[This essay is from The Peoplehood Papers, volume 17 – Engaging Millennials with Jewish Peoplehood What Does It Take? – published by the Center for Jewish Peoplehood Education.]
By Beth Cousens
This is a personal story, but it’s not about me.
I grew up in a thick Jewish community. On any first days – of school, of camp, of youth group – when I would come home and tell my mother who I met, she would inevitably suggest that I knew them already from JCC Mother-Toddler or preschool or kindergarten religious school. When I went out to dinner during college breaks I could count on seeing someone I knew from camp or youth group. There was always a Hanukah Roll special on the board at the sushi restaurant. There were three grocery stores any of us shopped in for Passover and the pre-seder reunions in the store aisles were as important as the seders themselves.
These communities still exist. At the same time, a variety of forces – the housing market, intermarriage, globalism, sheer economic opportunity – have pushed more Jews than ever away from thick community. Our bonding capital, Robert Putnam might say, is lessening. The experiences that bring us together are slipping away.
I’m evidence of that. I live now in Bavel, in San Francisco, a place that has rich Jewish opportunity but little thick community. My son sees no Jewy Jews on the street, not even Jews walking to shul on Yom Kippur. There’s no sushi named for our holidays. The challah tastes funny, when we can get it. He will become close buddies with non-Jews at his Jewish pre-school. None of that is bad, but the Jewishness is not palpable.
What I’ve learned from leading Federations in Millennial engagement (Boston, Detroit, Northeastern New York, Chicago, Vancouver, Los Angeles, among others) is that reweaving Jewish community is possible. It takes anchors and architects – educators and other professionals who are paid to do this work, volunteers on an outreach team. It takes all of us acting as Malcom Gladwell’s connectors, “bringing the world together,” getting over the awkwardness of introductions to make them, constantly, making sure that at any Jewish event – I’m making this up, any metric will do – we make ten new introductions. It takes our having event after event that builds new micro-communities, bringing small groups of people together for deep conversation, scheduling a get-to-know-you coffee with a recent college graduate and bringing another recent graduate along, inviting a few newly married couples of mixed religious backgrounds for Shabbat dinner and giving them lifelong friendships (as well as a group of peers that can support decision-making about Jewish life). It takes an emphasis on relationships, on quality, not quantity.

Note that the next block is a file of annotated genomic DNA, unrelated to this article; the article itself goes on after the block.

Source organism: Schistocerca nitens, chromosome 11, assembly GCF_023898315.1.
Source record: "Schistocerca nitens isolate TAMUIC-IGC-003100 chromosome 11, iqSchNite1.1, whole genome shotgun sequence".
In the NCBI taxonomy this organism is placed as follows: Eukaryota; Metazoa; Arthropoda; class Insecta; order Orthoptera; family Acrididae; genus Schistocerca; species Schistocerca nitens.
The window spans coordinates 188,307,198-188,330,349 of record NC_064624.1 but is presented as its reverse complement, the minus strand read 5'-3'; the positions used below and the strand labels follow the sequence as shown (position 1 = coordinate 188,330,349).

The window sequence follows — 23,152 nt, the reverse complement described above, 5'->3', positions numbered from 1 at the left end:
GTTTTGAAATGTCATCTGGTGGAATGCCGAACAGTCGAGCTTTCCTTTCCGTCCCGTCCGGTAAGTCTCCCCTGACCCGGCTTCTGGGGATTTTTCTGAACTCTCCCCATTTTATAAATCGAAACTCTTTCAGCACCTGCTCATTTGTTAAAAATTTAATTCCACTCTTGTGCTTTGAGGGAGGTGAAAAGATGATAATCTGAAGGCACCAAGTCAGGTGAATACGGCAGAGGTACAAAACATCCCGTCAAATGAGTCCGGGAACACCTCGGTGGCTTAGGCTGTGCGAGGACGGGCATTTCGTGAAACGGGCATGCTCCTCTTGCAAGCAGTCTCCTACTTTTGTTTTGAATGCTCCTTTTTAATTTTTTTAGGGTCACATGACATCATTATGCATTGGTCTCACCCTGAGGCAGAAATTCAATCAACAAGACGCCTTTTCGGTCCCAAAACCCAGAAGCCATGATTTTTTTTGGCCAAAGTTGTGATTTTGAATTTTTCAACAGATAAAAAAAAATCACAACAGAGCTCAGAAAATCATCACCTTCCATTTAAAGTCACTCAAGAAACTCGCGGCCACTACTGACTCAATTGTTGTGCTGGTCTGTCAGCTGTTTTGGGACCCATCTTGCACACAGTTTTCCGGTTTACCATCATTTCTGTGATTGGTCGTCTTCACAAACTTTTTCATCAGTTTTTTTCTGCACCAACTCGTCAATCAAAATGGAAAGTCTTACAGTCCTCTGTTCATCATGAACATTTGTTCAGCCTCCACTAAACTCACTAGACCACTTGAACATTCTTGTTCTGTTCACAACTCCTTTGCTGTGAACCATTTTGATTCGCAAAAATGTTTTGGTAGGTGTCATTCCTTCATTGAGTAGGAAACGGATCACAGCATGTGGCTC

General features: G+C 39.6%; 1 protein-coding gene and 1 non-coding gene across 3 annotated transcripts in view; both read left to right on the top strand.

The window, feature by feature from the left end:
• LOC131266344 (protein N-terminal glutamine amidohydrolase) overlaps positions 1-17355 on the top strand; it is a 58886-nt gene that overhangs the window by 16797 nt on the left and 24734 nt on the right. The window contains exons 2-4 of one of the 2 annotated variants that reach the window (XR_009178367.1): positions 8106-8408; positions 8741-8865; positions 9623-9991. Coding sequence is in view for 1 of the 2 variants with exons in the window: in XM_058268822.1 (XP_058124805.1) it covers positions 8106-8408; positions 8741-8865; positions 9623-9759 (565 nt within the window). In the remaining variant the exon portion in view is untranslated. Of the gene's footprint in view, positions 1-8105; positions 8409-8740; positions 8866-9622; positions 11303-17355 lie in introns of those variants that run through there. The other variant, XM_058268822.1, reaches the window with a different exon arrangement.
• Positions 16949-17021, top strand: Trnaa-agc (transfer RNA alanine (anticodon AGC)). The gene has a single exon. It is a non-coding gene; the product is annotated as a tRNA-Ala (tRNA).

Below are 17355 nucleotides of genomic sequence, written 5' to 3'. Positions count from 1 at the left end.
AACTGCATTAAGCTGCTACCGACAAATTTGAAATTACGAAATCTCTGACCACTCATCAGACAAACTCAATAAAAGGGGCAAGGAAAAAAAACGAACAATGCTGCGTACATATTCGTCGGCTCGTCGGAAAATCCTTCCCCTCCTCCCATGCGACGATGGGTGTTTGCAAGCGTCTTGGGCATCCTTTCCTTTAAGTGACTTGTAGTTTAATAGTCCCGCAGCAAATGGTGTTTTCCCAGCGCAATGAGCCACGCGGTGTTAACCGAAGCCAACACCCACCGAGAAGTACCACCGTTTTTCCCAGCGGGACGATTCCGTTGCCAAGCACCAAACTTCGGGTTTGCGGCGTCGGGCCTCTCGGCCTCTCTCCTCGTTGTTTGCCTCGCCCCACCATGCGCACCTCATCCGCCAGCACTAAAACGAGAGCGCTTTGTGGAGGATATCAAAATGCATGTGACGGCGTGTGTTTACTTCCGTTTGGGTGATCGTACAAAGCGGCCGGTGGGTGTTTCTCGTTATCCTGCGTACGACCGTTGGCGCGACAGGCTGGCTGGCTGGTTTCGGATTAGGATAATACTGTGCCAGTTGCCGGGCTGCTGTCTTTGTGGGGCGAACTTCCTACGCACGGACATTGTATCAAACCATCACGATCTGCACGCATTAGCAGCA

And what I’ve learned is that Millennials care; they’re open to engaging, maybe even eager to engage. With these connections, they see people they know in synagogue on Rosh Hashanah. They read the Jewish newspaper, looking to recognize names. The grocery store and the mall become Jewish experiences. They begin to feel at home, a sense of belonging. They come to know Jewish community in their kishkas.
Feelings of belonging are intangible but they aren’t without cause. That is, we can’t touch them, but we can influence them, literally tying North American Jews back together. We probably won’t all learn Yiddish or revert to Philip Roth’s Newark, but we can know each other. Maybe that’s all we need.
Dr. Beth Cousens is the Associate Vice President of the Jewish Federations of North America.